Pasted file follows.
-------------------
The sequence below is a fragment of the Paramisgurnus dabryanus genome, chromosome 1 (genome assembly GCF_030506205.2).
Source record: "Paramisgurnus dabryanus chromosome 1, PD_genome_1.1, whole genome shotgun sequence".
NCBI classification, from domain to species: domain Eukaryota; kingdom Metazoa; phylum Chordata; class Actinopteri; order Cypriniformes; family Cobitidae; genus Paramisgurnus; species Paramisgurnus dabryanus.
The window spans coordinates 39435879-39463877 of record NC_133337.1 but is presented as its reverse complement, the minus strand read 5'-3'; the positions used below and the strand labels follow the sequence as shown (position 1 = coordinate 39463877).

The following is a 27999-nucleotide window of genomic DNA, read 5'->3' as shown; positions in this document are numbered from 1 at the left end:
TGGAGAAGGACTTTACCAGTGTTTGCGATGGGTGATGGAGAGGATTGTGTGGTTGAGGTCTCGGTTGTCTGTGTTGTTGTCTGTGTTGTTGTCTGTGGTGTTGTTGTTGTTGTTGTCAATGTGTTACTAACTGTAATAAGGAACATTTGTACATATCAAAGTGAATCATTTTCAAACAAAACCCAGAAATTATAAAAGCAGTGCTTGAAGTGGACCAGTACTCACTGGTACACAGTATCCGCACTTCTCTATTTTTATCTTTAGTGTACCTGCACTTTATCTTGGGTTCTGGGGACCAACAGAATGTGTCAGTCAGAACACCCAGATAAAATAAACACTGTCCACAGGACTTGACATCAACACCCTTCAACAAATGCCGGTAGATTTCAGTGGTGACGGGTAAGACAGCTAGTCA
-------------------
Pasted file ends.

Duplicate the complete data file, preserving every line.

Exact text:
The sequence below is a fragment of the Paramisgurnus dabryanus genome, chromosome 1 (genome assembly GCF_030506205.2).
Source record: "Paramisgurnus dabryanus chromosome 1, PD_genome_1.1, whole genome shotgun sequence".
NCBI classification, from domain to species: domain Eukaryota; kingdom Metazoa; phylum Chordata; class Actinopteri; order Cypriniformes; family Cobitidae; genus Paramisgurnus; species Paramisgurnus dabryanus.
The window spans coordinates 39435879-39463877 of record NC_133337.1 but is presented as its reverse complement, the minus strand read 5'-3'; the positions used below and the strand labels follow the sequence as shown (position 1 = coordinate 39463877).

The following is a 27999-nucleotide window of genomic DNA, read 5'->3' as shown; positions in this document are numbered from 1 at the left end:
TGGAGAAGGACTTTACCAGTGTTTGCGATGGGTGATGGAGAGGATTGTGTGGTTGAGGTCTCGGTTGTCTGTGTTGTTGTCTGTGTTGTTGTCTGTGGTGTTGTTGTTGTTGTTGTCAATGTGTTACTAACTGTAATAAGGAACATTTGTACATATCAAAGTGAATCATTTTCAAACAAAACCCAGAAATTATAAAAGCAGTGCTTGAAGTGGACCAGTACTCACTGGTACACAGTATCCGCACTTCTCTATTTTTATCTTTAGTGTACCTGCACTTTATCTTGGGTTCTGGGGACCAACAGAATGTGTCAGTCAGAACACCCAGATAAAATAAACACTGTCCACAGGACTTGACATCAACACCCTTCAACAAATGCCGGTAGATTTCAGTGGTGACGGGTAAGACAGCTAGTCA